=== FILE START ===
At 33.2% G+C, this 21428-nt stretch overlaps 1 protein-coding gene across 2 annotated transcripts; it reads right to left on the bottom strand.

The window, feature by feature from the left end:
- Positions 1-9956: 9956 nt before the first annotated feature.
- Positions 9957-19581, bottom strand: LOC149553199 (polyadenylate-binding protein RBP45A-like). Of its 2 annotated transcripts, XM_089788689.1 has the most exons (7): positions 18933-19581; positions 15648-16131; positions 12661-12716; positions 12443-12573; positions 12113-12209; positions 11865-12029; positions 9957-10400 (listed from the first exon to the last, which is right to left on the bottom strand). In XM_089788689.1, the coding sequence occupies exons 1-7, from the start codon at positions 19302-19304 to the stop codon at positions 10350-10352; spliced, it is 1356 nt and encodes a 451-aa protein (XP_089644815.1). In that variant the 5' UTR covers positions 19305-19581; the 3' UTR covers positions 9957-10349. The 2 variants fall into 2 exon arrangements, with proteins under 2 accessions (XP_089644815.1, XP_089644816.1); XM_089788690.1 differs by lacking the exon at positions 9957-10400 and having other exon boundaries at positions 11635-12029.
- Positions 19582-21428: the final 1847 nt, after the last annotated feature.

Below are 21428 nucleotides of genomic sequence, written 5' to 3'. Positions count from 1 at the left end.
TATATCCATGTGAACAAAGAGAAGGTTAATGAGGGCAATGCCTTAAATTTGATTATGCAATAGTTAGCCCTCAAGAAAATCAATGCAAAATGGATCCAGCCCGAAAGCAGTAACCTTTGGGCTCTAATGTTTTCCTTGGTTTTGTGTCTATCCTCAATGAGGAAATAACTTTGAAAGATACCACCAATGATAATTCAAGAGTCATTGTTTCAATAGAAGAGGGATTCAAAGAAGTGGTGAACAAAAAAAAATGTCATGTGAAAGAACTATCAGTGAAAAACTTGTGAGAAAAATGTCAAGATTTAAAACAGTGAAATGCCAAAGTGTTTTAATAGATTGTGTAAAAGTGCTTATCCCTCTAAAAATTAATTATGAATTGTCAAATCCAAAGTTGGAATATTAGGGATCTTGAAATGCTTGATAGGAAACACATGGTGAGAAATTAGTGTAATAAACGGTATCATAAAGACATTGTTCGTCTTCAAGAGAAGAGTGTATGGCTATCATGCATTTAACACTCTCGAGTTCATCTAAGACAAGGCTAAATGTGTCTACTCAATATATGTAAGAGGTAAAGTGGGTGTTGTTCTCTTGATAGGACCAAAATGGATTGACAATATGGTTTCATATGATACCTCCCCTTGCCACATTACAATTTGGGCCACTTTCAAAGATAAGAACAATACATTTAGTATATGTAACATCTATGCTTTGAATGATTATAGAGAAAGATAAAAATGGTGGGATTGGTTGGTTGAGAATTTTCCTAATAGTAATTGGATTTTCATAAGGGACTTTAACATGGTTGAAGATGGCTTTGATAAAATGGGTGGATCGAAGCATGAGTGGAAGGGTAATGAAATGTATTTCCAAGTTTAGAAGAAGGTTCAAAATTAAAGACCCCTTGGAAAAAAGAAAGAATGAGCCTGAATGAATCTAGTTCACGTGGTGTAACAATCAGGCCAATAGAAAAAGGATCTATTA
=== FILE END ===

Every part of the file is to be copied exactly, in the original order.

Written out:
At 33.2% G+C, this 21428-nt stretch overlaps 1 protein-coding gene across 2 annotated transcripts; it reads right to left on the bottom strand.

The window, feature by feature from the left end:
- Positions 1-9956: 9956 nt before the first annotated feature.
- Positions 9957-19581, bottom strand: LOC149553199 (polyadenylate-binding protein RBP45A-like). Of its 2 annotated transcripts, XM_089788689.1 has the most exons (7): positions 18933-19581; positions 15648-16131; positions 12661-12716; positions 12443-12573; positions 12113-12209; positions 11865-12029; positions 9957-10400 (listed from the first exon to the last, which is right to left on the bottom strand). In XM_089788689.1, the coding sequence occupies exons 1-7, from the start codon at positions 19302-19304 to the stop codon at positions 10350-10352; spliced, it is 1356 nt and encodes a 451-aa protein (XP_089644815.1). In that variant the 5' UTR covers positions 19305-19581; the 3' UTR covers positions 9957-10349. The 2 variants fall into 2 exon arrangements, with proteins under 2 accessions (XP_089644815.1, XP_089644816.1); XM_089788690.1 differs by lacking the exon at positions 9957-10400 and having other exon boundaries at positions 11635-12029.
- Positions 19582-21428: the final 1847 nt, after the last annotated feature.

Below are 21428 nucleotides of genomic sequence, written 5' to 3'. Positions count from 1 at the left end.
TATATCCATGTGAACAAAGAGAAGGTTAATGAGGGCAATGCCTTAAATTTGATTATGCAATAGTTAGCCCTCAAGAAAATCAATGCAAAATGGATCCAGCCCGAAAGCAGTAACCTTTGGGCTCTAATGTTTTCCTTGGTTTTGTGTCTATCCTCAATGAGGAAATAACTTTGAAAGATACCACCAATGATAATTCAAGAGTCATTGTTTCAATAGAAGAGGGATTCAAAGAAGTGGTGAACAAAAAAAAATGTCATGTGAAAGAACTATCAGTGAAAAACTTGTGAGAAAAATGTCAAGATTTAAAACAGTGAAATGCCAAAGTGTTTTAATAGATTGTGTAAAAGTGCTTATCCCTCTAAAAATTAATTATGAATTGTCAAATCCAAAGTTGGAATATTAGGGATCTTGAAATGCTTGATAGGAAACACATGGTGAGAAATTAGTGTAATAAACGGTATCATAAAGACATTGTTCGTCTTCAAGAGAAGAGTGTATGGCTATCATGCATTTAACACTCTCGAGTTCATCTAAGACAAGGCTAAATGTGTCTACTCAATATATGTAAGAGGTAAAGTGGGTGTTGTTCTCTTGATAGGACCAAAATGGATTGACAATATGGTTTCATATGATACCTCCCCTTGCCACATTACAATTTGGGCCACTTTCAAAGATAAGAACAATACATTTAGTATATGTAACATCTATGCTTTGAATGATTATAGAGAAAGATAAAAATGGTGGGATTGGTTGGTTGAGAATTTTCCTAATAGTAATTGGATTTTCATAAGGGACTTTAACATGGTTGAAGATGGCTTTGATAAAATGGGTGGATCGAAGCATGAGTGGAAGGGTAATGAAATGTATTTCCAAGTTTAGAAGAAGGTTCAAAATTAAAGACCCCTTGGAAAAAAGAAAGAATGAGCCTGAATGAATCTAGTTCACGTGGTGTAACAATCAGGCCAATAGAAAAAGGATCTATTA